Like you, Dave, I am somewhat perplexed by David Wiley’s complaints about MOOCs. His complaint about the acronym is just silly. If MOOC bothers him, then he should call it something else, and may the best acronym win in the arena of public discourse.
The complaint about MOOCs not being an answer to the problem of global education answers a question that—as far as I can tell—only Wiley has asked. I don’t recall anyone positioning MOOCs as THE answer to anything. Indeed, one of the implied epistemological assumptions of a MOOC is that there is seldom ONE answer to any interesting question, and if there is, then the question likely did not require either a teacher or a course; rather, it required a reference, preferably online. The working assumption of MOOCs is that the teacher-as-reference is being replaced by Google and other search engines. Rather, teachers are becoming guides, concierges, and curators, and MOOCs are fine spaces for such roles. Of course, MOOCs are not the only spaces available, just one.
The most serious complaint Wiley makes is that MOOCs favor “sufficiently prepared” learners. For the sake of argument, let’s assume that he is correct. Then I challenge him to give me an example of a class that does not favor the sufficiently prepared learner. One of the commonplace complaints of teachers at any level from kindergarten to graduate school is that their students were not adequately prepared by some earlier teachers for the current coursework. Well, of course MOOCs favor sufficiently prepared learners. All classes favor sufficiently prepared learners.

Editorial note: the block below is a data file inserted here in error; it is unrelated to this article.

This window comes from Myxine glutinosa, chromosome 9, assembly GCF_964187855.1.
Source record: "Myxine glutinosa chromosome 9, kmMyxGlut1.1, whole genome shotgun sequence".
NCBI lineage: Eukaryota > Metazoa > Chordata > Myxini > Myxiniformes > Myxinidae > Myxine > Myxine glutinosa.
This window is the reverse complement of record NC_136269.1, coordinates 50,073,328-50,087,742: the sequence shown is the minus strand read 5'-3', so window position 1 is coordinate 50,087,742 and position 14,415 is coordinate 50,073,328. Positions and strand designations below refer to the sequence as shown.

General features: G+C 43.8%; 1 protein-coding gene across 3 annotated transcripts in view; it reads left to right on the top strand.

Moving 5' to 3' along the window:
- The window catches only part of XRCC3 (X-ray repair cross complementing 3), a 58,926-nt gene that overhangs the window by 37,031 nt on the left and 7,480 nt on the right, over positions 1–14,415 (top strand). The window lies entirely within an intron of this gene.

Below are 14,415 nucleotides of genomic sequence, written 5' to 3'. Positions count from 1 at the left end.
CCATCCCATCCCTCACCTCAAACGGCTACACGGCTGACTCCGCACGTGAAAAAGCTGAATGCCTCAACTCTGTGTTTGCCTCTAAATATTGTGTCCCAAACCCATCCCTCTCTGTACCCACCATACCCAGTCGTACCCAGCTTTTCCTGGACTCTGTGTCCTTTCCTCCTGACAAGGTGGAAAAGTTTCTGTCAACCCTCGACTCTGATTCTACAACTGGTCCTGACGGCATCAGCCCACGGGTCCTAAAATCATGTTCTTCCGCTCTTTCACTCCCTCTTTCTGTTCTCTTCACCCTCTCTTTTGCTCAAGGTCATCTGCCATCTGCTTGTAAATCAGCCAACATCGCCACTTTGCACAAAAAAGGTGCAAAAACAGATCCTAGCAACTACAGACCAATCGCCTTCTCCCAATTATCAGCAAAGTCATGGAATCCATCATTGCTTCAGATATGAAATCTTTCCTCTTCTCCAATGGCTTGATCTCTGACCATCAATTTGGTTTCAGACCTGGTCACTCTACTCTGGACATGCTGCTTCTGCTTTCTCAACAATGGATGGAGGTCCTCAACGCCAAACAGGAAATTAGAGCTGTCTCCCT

But perhaps Wiley is referring specifically to learners sufficiently prepared to handle technology and independent learning. I agree that a certain proficiency with web browsers, computers, and Web 2.0 tools helps anyone in a MOOC; however, millions of people have mastered Web 2.0 technology without formal instruction. Using a point-and-click system is no where near the challenge of mastering a pencil to form Roman letters or Kanji figures. As for independent learning, the biggest obstacle that I see is the expectations of those who already know how to learn and who, therefore, have to unlearn before they can manage a MOOC.
In the end, though, my biggest issue with Wiley’s thoughts about MOOCs is the hint of essentialist epistemology that I sense in his argument. For me, Wiley is working out of the assumption that knowledge is a collection of nuggets that a teacher can transfer from herself to her students. I find this reductionism untenable. To my mind, knowledge is always a function of dynamic, complex networks, forged through the interactions of individuals with their discourse communities and their worlds. Knowledge is a fluid pattern that emerges through the dance we have with others and with the universe. It is not a chunk of information that a teacher writes on the blackboard for the students to write in their notebooks.
Two of the best concepts for understanding this dance comes from Deleuze and Guattari: cartography and decalcomania, but this gets me into a much longer discussion. I won’t clog up the talk now, but I’ll pursue it at my blog Communications & Society. Thanks for the space here.